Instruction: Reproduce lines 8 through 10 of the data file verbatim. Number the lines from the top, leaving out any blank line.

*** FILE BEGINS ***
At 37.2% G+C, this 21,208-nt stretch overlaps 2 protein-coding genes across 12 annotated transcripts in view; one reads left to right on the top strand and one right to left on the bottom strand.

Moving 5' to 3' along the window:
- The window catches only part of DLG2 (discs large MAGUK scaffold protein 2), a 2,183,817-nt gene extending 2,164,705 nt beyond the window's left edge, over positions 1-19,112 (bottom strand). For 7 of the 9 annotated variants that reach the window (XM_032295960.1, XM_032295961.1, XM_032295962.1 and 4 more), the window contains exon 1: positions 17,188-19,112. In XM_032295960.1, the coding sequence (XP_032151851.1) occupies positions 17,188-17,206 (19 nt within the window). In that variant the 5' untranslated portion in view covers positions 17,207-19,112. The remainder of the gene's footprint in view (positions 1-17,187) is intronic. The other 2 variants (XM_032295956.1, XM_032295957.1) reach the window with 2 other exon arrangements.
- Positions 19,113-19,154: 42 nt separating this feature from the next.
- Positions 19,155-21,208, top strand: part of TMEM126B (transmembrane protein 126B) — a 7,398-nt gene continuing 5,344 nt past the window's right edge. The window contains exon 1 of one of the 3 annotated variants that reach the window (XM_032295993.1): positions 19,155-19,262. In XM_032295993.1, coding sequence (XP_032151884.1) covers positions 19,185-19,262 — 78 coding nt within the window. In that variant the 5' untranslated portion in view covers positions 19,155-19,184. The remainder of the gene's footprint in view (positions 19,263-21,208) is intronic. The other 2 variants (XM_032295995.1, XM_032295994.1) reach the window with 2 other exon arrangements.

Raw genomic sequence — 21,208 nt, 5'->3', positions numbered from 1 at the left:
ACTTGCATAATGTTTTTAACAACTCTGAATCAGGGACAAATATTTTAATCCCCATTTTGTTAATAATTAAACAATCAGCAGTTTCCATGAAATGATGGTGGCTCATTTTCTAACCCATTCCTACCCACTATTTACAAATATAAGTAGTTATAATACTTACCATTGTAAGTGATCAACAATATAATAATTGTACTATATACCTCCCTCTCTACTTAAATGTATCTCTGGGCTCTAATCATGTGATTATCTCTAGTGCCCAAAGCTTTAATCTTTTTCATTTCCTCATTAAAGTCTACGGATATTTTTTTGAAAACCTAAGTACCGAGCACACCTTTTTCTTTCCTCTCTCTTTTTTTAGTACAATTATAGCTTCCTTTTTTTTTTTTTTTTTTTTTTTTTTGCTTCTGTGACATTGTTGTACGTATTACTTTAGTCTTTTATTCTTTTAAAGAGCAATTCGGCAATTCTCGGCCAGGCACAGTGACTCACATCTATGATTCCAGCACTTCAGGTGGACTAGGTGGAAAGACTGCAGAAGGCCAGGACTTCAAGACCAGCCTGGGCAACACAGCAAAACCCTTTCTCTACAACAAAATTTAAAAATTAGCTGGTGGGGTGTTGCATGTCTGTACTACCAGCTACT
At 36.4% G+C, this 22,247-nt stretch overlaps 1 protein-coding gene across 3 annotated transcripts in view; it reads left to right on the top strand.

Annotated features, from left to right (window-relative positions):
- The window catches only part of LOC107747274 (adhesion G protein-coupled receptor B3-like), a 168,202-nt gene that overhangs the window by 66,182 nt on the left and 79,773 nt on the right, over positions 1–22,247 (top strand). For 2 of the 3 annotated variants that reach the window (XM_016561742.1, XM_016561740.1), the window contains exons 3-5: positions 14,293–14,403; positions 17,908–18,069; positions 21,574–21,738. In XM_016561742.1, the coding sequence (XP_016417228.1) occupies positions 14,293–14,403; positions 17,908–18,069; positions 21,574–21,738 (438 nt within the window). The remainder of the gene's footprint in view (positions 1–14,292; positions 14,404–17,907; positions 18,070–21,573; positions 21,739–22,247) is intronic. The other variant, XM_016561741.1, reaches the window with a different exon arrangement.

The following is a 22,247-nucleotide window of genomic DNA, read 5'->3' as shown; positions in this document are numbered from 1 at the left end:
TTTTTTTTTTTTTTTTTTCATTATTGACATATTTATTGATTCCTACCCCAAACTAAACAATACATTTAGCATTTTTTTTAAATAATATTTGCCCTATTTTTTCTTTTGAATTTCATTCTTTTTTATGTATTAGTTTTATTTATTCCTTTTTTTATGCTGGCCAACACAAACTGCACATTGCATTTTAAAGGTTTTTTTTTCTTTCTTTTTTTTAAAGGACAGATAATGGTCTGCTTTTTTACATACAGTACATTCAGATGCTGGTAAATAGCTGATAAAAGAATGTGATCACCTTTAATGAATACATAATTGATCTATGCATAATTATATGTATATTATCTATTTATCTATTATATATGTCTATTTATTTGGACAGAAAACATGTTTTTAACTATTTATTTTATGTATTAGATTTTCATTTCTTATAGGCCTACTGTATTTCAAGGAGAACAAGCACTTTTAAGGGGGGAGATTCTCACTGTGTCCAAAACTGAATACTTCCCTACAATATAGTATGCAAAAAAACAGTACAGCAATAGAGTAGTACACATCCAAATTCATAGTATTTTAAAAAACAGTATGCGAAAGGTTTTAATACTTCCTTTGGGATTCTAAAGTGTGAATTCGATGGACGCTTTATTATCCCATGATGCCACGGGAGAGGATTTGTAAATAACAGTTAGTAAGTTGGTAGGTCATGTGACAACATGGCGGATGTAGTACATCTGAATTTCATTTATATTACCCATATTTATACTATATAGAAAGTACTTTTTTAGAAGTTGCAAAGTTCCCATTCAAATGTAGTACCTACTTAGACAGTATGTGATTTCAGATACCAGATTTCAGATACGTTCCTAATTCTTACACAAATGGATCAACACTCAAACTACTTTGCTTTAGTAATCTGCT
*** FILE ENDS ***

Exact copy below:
At 36.4% G+C, this 22,247-nt stretch overlaps 1 protein-coding gene across 3 annotated transcripts in view; it reads left to right on the top strand.

Annotated features, from left to right (window-relative positions):
- The window catches only part of LOC107747274 (adhesion G protein-coupled receptor B3-like), a 168,202-nt gene that overhangs the window by 66,182 nt on the left and 79,773 nt on the right, over positions 1–22,247 (top strand). For 2 of the 3 annotated variants that reach the window (XM_016561742.1, XM_016561740.1), the window contains exons 3-5: positions 14,293–14,403; positions 17,908–18,069; positions 21,574–21,738. In XM_016561742.1, the coding sequence (XP_016417228.1) occupies positions 14,293–14,403; positions 17,908–18,069; positions 21,574–21,738 (438 nt within the window). The remainder of the gene's footprint in view (positions 1–14,292; positions 14,404–17,907; positions 18,070–21,573; positions 21,739–22,247) is intronic. The other variant, XM_016561741.1, reaches the window with a different exon arrangement.